A bladder infection is a common condition normally caused by the growth of bacteria in the urinary tract. It typically causes mild urinary symptoms that pass on their own within a few days, however it can sometimes spread to the kidneys causing more serious symptoms. A bladder infection falls under the category of a UTI (urinary tract infection) and is also known as cystitis. You may also hear it referred to as a ‘water infection’.
If you think you may be at risk of a bladder infection, or you would simply like to learn more, read on.
Where is your bladder?
The bladder sits above and behind the pubic bone. It’s connected to the kidneys, where urine is made. Urine travels down tubes called ureters into the bladder, and when you urinate, the muscles in the bladder contract, causing the urine to be expelled through your urethra.
In men, the bladder sits above the prostate gland and the urethra is around eight inches long, as it has to travel the length of the penis. In women, the bladder sits beneath the uterus. Because it does not have to pass through the penis, the female urethra is far shorter, usually less than two inches long.
What are the symptoms of a bladder infection?
The symptoms of a bladder infection vary depending upon its severity. However, most people experience the following:
- Needing to urinate more often than usual
- Pain or a burning/stinging sensation while urinating
- The sudden urge to urinate
- Feeling as though you cannot fully empty your bladder
- Abdominal pain
- Foul-smelling, cloudy or bloody urine
- Feeling achy, tired and unwell
On their own, these symptoms typically point to a lower UTI such as cystitis. This means that the infection has only affected the urethra and/or bladder. If the infection spreads further up the urinary tract to the ureters or kidneys this is known as an upper UTI. An upper UTI is more serious than a lower UTI, and its symptoms include:
- A fever
- Pain in your back and sides
- Nausea and vomiting
- Agitation and restlessness
Left untreated, an upper UTI can seriously damage the kidneys and spread to the bloodstream. When you start experiencing these symptoms, you should visit a doctor.
When should I visit the doctor for a bladder infection?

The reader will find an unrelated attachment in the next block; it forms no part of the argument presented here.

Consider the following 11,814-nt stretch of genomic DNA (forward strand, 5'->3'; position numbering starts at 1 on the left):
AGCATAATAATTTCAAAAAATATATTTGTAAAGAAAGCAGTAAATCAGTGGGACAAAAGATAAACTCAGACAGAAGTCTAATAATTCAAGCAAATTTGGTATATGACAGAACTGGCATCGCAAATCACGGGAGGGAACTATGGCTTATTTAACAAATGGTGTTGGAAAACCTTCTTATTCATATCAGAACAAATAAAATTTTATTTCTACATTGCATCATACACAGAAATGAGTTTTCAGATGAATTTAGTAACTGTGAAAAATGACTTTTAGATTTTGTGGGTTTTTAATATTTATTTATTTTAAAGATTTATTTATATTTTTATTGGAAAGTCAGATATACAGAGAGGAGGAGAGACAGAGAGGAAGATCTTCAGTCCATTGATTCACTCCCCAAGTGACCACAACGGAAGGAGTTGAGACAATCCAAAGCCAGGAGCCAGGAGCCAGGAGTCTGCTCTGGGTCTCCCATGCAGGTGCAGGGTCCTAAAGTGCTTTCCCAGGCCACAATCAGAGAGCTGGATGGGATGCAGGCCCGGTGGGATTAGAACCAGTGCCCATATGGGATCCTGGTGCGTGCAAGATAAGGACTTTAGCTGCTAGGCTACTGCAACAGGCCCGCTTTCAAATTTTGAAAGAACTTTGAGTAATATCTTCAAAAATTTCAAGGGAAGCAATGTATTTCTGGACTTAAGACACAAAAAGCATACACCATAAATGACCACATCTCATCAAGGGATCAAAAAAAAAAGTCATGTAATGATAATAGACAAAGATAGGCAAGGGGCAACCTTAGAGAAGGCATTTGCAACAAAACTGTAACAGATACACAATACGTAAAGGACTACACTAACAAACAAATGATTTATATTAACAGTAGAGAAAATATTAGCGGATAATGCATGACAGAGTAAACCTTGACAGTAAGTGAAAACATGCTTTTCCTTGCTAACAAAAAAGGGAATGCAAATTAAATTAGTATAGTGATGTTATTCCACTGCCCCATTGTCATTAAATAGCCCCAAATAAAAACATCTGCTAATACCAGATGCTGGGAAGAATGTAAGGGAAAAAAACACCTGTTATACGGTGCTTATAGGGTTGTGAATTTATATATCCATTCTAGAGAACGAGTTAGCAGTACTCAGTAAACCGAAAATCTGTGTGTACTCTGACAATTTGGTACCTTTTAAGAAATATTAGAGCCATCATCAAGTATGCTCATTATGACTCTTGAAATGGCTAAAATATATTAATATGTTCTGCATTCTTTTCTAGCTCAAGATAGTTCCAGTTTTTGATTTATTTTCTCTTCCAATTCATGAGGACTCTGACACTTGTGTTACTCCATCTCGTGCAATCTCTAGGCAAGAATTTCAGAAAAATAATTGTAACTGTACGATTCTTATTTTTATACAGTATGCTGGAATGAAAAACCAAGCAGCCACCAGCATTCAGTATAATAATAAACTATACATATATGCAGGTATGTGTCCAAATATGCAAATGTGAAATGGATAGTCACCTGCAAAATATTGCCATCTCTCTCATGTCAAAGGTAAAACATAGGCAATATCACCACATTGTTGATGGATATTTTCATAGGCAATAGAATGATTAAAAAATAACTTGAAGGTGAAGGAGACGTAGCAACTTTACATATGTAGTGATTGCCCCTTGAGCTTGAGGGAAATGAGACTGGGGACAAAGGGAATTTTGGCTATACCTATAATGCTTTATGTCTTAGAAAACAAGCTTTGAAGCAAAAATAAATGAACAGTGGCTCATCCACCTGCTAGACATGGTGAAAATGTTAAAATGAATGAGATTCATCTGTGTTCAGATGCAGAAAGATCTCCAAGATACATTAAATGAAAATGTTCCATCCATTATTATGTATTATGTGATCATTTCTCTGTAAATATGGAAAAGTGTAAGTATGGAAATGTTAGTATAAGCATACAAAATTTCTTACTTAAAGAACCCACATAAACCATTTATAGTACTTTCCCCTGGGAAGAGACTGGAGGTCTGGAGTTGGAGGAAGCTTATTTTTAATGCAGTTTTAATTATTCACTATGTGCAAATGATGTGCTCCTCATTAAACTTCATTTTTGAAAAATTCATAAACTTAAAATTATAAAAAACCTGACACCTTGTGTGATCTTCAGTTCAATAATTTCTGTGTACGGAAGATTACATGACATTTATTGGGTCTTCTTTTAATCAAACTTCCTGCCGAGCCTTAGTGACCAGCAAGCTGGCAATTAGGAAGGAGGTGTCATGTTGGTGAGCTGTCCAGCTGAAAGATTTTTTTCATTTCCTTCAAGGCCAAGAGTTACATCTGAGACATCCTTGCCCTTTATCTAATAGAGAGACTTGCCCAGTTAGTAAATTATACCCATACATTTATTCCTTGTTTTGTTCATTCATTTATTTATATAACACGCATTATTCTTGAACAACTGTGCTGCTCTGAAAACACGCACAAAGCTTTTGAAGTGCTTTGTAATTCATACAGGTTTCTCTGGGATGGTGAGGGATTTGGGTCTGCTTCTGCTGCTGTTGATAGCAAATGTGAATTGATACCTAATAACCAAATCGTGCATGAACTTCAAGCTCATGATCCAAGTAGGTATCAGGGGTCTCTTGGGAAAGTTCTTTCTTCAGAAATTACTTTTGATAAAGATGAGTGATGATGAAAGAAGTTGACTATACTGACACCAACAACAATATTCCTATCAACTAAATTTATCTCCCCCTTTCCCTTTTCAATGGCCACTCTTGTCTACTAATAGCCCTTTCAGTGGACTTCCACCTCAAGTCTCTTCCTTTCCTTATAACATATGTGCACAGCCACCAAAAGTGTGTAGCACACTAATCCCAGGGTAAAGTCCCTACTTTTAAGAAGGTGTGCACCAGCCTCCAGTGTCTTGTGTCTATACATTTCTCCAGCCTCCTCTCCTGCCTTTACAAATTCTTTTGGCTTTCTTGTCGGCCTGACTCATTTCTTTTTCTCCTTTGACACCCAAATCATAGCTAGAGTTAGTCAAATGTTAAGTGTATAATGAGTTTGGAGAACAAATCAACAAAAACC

You should talk to a doctor if you’ve contracted a bladder infection for the first time. You should also seek medical advice if you develop the symptoms of an upper UTI, if your symptoms haven’t cleared up after a few days or are getting worse, or if you find that you are getting infections frequently.
Your doctor will be able to prescribe a short course of antibiotics such as Nitrofurantoin, which can clear up the infection within a few days.
How common are bladder infections?
Bladder infections are very common and can affect anyone, however they tend to be more prevalent in women (around half of all women will contract a UTI during their lifetime). This is largely because the female urethra is shorter than the male urethra, therefore, bacteria can enter the bladder more easily.
Bladder infections are also more common in people who:
- Have kidney stones, or any condition that blocks the urinary tract
- Have difficulty emptying their bladder
- Have diabetes
- Have a weakened immune system
- Use a contraceptive diaphragm or spermicidal lubricants/condoms
- Use a urinary catheter
Men with an enlarged prostate, as described above, and women have who been through the menopause can also be prone to bladder infections.
How can I avoid a bladder infection?
It’s not always easy to avoid contracting a bladder infection, but there are some precautions you can take to reduce your risk. These precautions include:
- Staying hydrated
- Not waiting long periods to empty your bladder when you feel the urge
- Making sure you empty your bladder fully
- Avoiding the use of perfumed products around your genitals
- Emptying your bladder after sex
- Wiping from the front to the back after going to the toilet
- Avoiding using a contraceptive diaphragm or spermicidal condoms or lubricant
- Wearing cotton instead of synthetic underwear
If your bladder infection is mild and hasn’t spread to your upper urinary tract, you may be able to “wait out” the infection at home. During this time, you should avoid sex and drink plenty of water; you can also self-medicate with over-the-counter painkillers.
For more information on treatment visit the LloydsPharmacy Online Doctor Cystitis Clinic to find out more.